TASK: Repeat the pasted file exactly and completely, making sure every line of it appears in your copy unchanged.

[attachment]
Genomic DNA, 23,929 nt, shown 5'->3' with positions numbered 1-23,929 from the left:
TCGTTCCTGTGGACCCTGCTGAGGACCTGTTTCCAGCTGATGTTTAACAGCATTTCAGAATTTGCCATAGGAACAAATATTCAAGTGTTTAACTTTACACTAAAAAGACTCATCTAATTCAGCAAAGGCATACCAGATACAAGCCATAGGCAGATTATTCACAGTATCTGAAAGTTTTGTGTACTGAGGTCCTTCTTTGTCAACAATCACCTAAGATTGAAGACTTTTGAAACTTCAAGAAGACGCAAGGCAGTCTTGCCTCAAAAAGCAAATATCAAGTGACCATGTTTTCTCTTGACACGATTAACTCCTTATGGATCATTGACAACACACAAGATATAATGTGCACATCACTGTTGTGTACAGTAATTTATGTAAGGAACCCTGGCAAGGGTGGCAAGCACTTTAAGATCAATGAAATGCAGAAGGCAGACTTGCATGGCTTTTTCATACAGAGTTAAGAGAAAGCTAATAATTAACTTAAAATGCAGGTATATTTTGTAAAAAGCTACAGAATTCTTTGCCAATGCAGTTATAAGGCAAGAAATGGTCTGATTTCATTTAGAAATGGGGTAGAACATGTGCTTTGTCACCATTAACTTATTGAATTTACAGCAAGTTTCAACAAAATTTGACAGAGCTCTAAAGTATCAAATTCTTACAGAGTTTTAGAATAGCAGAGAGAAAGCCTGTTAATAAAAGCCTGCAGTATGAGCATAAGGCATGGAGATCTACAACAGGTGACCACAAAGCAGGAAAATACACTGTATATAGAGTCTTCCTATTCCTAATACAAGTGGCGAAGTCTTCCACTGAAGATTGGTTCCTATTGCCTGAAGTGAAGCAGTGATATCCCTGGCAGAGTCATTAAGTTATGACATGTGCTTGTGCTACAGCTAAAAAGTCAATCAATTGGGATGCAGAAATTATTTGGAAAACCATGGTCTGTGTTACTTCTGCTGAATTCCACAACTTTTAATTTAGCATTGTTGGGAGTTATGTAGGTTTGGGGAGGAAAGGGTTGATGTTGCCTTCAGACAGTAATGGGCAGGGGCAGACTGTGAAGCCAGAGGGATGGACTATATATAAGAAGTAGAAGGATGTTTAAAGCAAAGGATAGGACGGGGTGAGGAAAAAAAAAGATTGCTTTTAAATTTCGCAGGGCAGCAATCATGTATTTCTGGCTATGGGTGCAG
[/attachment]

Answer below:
Genomic DNA, 23,929 nt, shown 5'->3' with positions numbered 1-23,929 from the left:
TCGTTCCTGTGGACCCTGCTGAGGACCTGTTTCCAGCTGATGTTTAACAGCATTTCAGAATTTGCCATAGGAACAAATATTCAAGTGTTTAACTTTACACTAAAAAGACTCATCTAATTCAGCAAAGGCATACCAGATACAAGCCATAGGCAGATTATTCACAGTATCTGAAAGTTTTGTGTACTGAGGTCCTTCTTTGTCAACAATCACCTAAGATTGAAGACTTTTGAAACTTCAAGAAGACGCAAGGCAGTCTTGCCTCAAAAAGCAAATATCAAGTGACCATGTTTTCTCTTGACACGATTAACTCCTTATGGATCATTGACAACACACAAGATATAATGTGCACATCACTGTTGTGTACAGTAATTTATGTAAGGAACCCTGGCAAGGGTGGCAAGCACTTTAAGATCAATGAAATGCAGAAGGCAGACTTGCATGGCTTTTTCATACAGAGTTAAGAGAAAGCTAATAATTAACTTAAAATGCAGGTATATTTTGTAAAAAGCTACAGAATTCTTTGCCAATGCAGTTATAAGGCAAGAAATGGTCTGATTTCATTTAGAAATGGGGTAGAACATGTGCTTTGTCACCATTAACTTATTGAATTTACAGCAAGTTTCAACAAAATTTGACAGAGCTCTAAAGTATCAAATTCTTACAGAGTTTTAGAATAGCAGAGAGAAAGCCTGTTAATAAAAGCCTGCAGTATGAGCATAAGGCATGGAGATCTACAACAGGTGACCACAAAGCAGGAAAATACACTGTATATAGAGTCTTCCTATTCCTAATACAAGTGGCGAAGTCTTCCACTGAAGATTGGTTCCTATTGCCTGAAGTGAAGCAGTGATATCCCTGGCAGAGTCATTAAGTTATGACATGTGCTTGTGCTACAGCTAAAAAGTCAATCAATTGGGATGCAGAAATTATTTGGAAAACCATGGTCTGTGTTACTTCTGCTGAATTCCACAACTTTTAATTTAGCATTGTTGGGAGTTATGTAGGTTTGGGGAGGAAAGGGTTGATGTTGCCTTCAGACAGTAATGGGCAGGGGCAGACTGTGAAGCCAGAGGGATGGACTATATATAAGAAGTAGAAGGATGTTTAAAGCAAAGGATAGGACGGGGTGAGGAAAAAAAAAGATTGCTTTTAAATTTCGCAGGGCAGCAATCATGTATTTCTGGCTATGGGTGCAG